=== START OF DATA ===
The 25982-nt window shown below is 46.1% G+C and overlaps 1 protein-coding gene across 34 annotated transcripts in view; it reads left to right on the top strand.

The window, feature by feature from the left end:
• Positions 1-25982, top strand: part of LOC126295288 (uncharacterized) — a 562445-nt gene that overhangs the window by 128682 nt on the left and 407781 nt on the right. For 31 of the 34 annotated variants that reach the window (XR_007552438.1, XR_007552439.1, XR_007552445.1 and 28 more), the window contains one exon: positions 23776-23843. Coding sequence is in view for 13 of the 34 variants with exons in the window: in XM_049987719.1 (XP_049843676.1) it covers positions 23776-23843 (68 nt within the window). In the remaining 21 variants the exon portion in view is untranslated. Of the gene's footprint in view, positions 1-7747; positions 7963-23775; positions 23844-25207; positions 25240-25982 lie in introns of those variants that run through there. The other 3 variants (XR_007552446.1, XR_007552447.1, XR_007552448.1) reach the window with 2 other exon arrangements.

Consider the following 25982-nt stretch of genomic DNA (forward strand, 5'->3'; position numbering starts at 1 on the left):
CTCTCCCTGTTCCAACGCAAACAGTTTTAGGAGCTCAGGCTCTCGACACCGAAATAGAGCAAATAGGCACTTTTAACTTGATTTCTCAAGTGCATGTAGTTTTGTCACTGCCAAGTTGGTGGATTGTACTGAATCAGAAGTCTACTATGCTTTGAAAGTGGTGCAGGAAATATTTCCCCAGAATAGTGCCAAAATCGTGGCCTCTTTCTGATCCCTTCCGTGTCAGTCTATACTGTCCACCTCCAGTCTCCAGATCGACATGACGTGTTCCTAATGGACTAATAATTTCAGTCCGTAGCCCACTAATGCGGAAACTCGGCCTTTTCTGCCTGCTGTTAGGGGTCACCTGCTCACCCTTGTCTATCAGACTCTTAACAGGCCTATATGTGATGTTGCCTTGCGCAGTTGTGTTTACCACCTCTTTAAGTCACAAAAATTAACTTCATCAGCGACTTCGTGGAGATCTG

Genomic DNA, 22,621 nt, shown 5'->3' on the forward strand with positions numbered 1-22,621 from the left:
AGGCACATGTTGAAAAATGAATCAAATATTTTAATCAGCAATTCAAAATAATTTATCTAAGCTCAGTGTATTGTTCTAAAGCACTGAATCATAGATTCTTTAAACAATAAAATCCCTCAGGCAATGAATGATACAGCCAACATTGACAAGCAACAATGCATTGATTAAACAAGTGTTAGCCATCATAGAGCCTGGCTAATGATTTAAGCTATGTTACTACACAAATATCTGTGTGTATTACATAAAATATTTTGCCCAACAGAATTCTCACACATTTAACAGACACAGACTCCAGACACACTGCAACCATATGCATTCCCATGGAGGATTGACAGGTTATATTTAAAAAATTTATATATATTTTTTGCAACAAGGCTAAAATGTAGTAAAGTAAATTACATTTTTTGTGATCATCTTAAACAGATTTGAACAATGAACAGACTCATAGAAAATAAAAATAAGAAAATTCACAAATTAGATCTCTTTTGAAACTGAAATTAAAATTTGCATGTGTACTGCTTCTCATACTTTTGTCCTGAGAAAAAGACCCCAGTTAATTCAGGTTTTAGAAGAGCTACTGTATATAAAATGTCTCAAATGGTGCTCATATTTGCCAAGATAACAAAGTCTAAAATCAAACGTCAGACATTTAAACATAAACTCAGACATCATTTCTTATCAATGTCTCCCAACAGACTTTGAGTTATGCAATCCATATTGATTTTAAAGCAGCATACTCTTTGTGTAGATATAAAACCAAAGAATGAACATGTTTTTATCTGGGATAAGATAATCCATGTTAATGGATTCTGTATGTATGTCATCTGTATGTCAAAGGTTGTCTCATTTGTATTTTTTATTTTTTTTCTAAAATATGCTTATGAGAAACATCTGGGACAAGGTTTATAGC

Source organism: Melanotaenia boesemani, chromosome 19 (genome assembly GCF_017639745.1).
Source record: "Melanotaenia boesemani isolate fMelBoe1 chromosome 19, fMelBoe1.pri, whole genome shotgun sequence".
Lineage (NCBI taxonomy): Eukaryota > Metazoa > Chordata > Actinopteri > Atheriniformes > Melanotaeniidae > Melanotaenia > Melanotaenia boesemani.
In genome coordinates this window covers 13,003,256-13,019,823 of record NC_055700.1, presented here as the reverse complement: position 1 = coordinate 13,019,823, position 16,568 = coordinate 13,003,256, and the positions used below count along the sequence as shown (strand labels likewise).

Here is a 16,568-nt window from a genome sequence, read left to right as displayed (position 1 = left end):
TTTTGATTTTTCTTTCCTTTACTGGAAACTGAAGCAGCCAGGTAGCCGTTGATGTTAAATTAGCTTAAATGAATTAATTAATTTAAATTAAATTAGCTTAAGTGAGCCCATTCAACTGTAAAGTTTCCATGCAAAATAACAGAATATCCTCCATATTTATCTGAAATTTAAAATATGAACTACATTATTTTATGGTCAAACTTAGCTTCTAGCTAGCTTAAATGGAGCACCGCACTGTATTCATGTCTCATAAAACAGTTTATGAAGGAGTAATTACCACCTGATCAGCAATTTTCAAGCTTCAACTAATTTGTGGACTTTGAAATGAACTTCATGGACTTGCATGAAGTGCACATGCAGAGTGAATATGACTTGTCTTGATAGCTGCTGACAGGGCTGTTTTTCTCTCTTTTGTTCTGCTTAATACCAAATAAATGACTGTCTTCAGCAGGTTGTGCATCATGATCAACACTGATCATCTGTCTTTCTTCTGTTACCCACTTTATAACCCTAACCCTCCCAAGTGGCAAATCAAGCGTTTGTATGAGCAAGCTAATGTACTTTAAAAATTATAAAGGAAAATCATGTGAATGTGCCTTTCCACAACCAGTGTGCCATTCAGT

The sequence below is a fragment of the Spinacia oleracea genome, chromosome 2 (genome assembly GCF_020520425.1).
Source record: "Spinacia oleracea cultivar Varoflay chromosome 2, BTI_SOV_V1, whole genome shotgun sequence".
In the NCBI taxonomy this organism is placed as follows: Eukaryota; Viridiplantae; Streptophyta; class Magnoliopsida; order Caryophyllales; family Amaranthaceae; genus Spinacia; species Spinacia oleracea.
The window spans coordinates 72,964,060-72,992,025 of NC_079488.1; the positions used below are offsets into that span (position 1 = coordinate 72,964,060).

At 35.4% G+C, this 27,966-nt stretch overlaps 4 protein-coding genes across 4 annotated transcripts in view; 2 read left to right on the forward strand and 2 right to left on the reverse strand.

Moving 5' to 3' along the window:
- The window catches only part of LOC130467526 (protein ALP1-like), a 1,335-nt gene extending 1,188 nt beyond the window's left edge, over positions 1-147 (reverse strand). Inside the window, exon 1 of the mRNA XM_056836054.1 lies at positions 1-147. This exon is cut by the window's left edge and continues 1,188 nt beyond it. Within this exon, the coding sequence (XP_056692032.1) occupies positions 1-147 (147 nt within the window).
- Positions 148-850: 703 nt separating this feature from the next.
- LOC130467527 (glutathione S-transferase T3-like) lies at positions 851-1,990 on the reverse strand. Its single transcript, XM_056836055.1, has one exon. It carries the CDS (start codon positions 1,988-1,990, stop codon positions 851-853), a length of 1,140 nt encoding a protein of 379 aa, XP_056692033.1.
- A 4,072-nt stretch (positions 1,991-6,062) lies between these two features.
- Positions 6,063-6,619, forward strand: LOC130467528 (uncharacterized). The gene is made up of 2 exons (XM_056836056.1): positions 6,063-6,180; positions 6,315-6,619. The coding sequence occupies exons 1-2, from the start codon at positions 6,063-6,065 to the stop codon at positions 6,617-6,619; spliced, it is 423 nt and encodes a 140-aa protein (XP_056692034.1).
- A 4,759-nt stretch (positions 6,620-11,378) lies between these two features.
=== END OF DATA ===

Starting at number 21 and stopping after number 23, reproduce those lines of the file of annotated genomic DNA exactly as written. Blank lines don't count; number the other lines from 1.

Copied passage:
- Positions 148-850: 703 nt separating this feature from the next.
- LOC130467527 (glutathione S-transferase T3-like) lies at positions 851-1,990 on the reverse strand. Its single transcript, XM_056836055.1, has one exon. It carries the CDS (start codon positions 1,988-1,990, stop codon positions 851-853), a length of 1,140 nt encoding a protein of 379 aa, XP_056692033.1.
- A 4,072-nt stretch (positions 1,991-6,062) lies between these two features.